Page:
In response to The Daily Post’s writing prompt: “Practice Makes Perfect?.”
My Mom’s Streetcar Diner during World War II
I came on the scene prior to World War II, but by the first grade rationing was a way of life. Sugar, flour tires, gasoline, and yes, coffee were all on the list.
My mother owned the Streetcar Diner – two discarded Kansas City Street Cars attached side-to-side. It was open everyday, around the clock, even Christmas. Because of rationing coffee was a nickel for the first and second cup. A third cup cost a second nickel.
Coffee was a hot topic. No one offered their guests coffee. It was not uncommon for visitors to bring their own. I was listening to adults and their varied opinions on coffee, of course. At home, I began I demanded my share, and Mom, weary of my ranting – I suppose – finally gave in. I got my cup, but I’ve since wondered how diluted mine was.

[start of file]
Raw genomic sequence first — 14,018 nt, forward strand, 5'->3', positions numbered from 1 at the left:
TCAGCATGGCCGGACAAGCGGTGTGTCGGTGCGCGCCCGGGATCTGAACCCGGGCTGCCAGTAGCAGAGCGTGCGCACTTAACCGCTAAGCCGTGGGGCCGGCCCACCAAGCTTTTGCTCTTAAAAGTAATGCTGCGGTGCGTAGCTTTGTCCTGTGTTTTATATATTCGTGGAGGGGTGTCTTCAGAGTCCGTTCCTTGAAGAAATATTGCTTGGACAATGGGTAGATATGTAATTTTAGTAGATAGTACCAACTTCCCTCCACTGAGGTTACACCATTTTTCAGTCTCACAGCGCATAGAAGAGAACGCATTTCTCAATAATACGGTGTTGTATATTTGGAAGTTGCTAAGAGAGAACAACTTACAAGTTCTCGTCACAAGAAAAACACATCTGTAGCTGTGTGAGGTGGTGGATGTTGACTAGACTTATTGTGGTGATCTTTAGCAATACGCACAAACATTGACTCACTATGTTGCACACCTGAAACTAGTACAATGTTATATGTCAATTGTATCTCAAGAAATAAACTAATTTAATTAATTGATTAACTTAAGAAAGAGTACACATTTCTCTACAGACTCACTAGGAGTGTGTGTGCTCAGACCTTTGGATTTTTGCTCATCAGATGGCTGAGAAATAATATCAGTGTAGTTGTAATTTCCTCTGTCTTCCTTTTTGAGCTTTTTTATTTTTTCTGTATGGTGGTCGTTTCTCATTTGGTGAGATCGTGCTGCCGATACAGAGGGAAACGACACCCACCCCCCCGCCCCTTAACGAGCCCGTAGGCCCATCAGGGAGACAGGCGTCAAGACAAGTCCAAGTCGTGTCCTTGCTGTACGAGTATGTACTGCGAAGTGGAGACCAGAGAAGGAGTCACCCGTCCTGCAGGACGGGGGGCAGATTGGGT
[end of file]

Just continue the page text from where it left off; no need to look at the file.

That Christmas,1943, one of my uncles earned a furlough and came to our house. The first morning when breakfast was served, much to my horror I was served cocoa. I pitched a fit about being excluded.
My uncle who – looking back – was hardly more than a kid himself stopped me in my tracks.
“I’ll trade you,” he shouted, “we don’t get much cocoa in Germany. Before I could agree or disagree to his proposition he switched cups and began making loud slurping noises as he swelled my cocoa.
I’d been had.
I never complained about my cocoa again.
<a href=”https://dailypost.wordpress.com/dp_prompt/practice-makes-perfect/”>Practice Makes Perfect?</a>